COVID-19’s impact on the stop-loss market won’t be known for some time. For example, while most ICU stays are generally expected to cost less than the average employer’s stop-loss deductible, we don’t know how big those claims can get because they are still coming in. And while it may be that the deferral of elective treatment will offset much of the new COVID-related spending, we don’t know that for sure either.
Meanwhile, employers are weighing changes that will affect their benefit costs: should we cover treatment for COVID-19 at 100%? Should we cover all virtual visits at 100%? How will furloughed employees pay for benefits? Should we offer a special enrollment period?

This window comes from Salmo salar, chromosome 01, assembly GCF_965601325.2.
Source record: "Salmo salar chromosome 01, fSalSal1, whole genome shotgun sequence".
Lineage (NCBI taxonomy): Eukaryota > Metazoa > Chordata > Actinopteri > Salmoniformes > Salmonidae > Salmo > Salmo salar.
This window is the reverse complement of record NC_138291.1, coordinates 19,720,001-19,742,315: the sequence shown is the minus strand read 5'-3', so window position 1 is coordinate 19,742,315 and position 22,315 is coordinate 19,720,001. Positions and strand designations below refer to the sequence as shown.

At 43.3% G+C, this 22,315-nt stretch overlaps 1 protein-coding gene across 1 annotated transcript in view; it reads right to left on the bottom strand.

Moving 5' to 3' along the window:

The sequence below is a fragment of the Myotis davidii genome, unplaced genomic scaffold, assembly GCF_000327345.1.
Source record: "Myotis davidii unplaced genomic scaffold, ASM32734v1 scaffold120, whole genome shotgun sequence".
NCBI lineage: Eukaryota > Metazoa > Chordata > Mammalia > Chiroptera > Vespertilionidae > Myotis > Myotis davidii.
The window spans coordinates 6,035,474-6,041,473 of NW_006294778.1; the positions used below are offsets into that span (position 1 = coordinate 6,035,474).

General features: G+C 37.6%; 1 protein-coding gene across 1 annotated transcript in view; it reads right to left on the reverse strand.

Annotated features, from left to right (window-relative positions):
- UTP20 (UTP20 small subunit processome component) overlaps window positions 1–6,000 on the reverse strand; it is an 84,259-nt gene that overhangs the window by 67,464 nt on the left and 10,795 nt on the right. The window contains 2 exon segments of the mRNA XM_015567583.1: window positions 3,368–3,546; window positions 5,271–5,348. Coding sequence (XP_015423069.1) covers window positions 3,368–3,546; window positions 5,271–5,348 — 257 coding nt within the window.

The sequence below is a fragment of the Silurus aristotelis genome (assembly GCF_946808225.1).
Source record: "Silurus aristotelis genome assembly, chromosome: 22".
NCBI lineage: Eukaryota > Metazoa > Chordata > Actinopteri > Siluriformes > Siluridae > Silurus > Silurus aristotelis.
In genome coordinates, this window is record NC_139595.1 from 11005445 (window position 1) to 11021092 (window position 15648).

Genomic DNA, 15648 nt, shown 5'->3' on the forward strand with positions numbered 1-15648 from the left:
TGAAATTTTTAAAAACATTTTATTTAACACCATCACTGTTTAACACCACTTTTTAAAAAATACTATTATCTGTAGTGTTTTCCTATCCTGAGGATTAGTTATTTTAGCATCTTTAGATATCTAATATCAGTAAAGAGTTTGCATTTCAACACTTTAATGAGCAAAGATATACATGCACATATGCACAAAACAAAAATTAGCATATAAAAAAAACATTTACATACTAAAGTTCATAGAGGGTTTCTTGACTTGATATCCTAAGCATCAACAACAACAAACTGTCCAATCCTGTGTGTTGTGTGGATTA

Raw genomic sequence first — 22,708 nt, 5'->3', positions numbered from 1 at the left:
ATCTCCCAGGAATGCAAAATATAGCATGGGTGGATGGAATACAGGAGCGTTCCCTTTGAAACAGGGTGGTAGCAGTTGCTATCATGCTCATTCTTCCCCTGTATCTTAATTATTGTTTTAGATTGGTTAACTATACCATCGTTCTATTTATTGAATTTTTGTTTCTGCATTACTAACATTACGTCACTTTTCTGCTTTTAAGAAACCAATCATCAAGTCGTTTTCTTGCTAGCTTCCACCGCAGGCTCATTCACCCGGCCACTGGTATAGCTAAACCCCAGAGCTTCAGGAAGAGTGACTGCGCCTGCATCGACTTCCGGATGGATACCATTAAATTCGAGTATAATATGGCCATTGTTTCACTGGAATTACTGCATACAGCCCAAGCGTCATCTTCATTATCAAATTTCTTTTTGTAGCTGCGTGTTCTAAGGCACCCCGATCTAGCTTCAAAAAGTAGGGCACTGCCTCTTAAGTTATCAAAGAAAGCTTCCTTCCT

These decisions will have important consequences for employees. At the same time, self-funded employers need to check with their stop-loss carrier to fully understand the potential impact to the business. While stop-loss carriers have proven flexible and generally accommodating, they must be notified of any changes to the plan, eligibility definitions and leave policies. Many stop-loss carriers have produced detailed FAQs that very clearly outline which benefit decisions are acceptable, but others have not, and some carriers may even require a formal plan amendment to document the changes. Ask your stop-loss carrier to confirm acceptance of any proposed plan changes now to avoid issues later. Documenting these changes with the carrier up front will help to avoid ugly claim denials later in the year.